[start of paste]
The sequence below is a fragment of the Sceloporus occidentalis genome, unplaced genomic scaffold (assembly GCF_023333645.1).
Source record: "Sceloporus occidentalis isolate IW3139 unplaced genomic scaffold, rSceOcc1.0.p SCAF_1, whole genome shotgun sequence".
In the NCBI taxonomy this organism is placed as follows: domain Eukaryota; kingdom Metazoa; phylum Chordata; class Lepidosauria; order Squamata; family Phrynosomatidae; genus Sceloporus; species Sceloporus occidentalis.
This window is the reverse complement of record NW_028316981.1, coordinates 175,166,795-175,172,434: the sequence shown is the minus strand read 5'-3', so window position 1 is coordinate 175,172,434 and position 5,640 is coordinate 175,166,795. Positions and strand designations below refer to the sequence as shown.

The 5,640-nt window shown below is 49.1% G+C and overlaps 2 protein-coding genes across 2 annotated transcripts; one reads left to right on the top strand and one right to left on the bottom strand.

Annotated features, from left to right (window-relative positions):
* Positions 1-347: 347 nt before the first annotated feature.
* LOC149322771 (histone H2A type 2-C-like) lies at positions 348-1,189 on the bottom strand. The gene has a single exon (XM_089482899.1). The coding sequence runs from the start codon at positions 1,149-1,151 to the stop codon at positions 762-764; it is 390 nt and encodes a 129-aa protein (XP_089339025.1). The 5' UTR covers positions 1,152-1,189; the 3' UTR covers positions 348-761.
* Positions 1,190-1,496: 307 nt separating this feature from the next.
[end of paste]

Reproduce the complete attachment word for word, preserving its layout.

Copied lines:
The sequence below is a fragment of the Sceloporus occidentalis genome, unplaced genomic scaffold (assembly GCF_023333645.1).
Source record: "Sceloporus occidentalis isolate IW3139 unplaced genomic scaffold, rSceOcc1.0.p SCAF_1, whole genome shotgun sequence".
In the NCBI taxonomy this organism is placed as follows: domain Eukaryota; kingdom Metazoa; phylum Chordata; class Lepidosauria; order Squamata; family Phrynosomatidae; genus Sceloporus; species Sceloporus occidentalis.
This window is the reverse complement of record NW_028316981.1, coordinates 175,166,795-175,172,434: the sequence shown is the minus strand read 5'-3', so window position 1 is coordinate 175,172,434 and position 5,640 is coordinate 175,166,795. Positions and strand designations below refer to the sequence as shown.

The 5,640-nt window shown below is 49.1% G+C and overlaps 2 protein-coding genes across 2 annotated transcripts; one reads left to right on the top strand and one right to left on the bottom strand.

Annotated features, from left to right (window-relative positions):
* Positions 1-347: 347 nt before the first annotated feature.
* LOC149322771 (histone H2A type 2-C-like) lies at positions 348-1,189 on the bottom strand. The gene has a single exon (XM_089482899.1). The coding sequence runs from the start codon at positions 1,149-1,151 to the stop codon at positions 762-764; it is 390 nt and encodes a 129-aa protein (XP_089339025.1). The 5' UTR covers positions 1,152-1,189; the 3' UTR covers positions 348-761.
* Positions 1,190-1,496: 307 nt separating this feature from the next.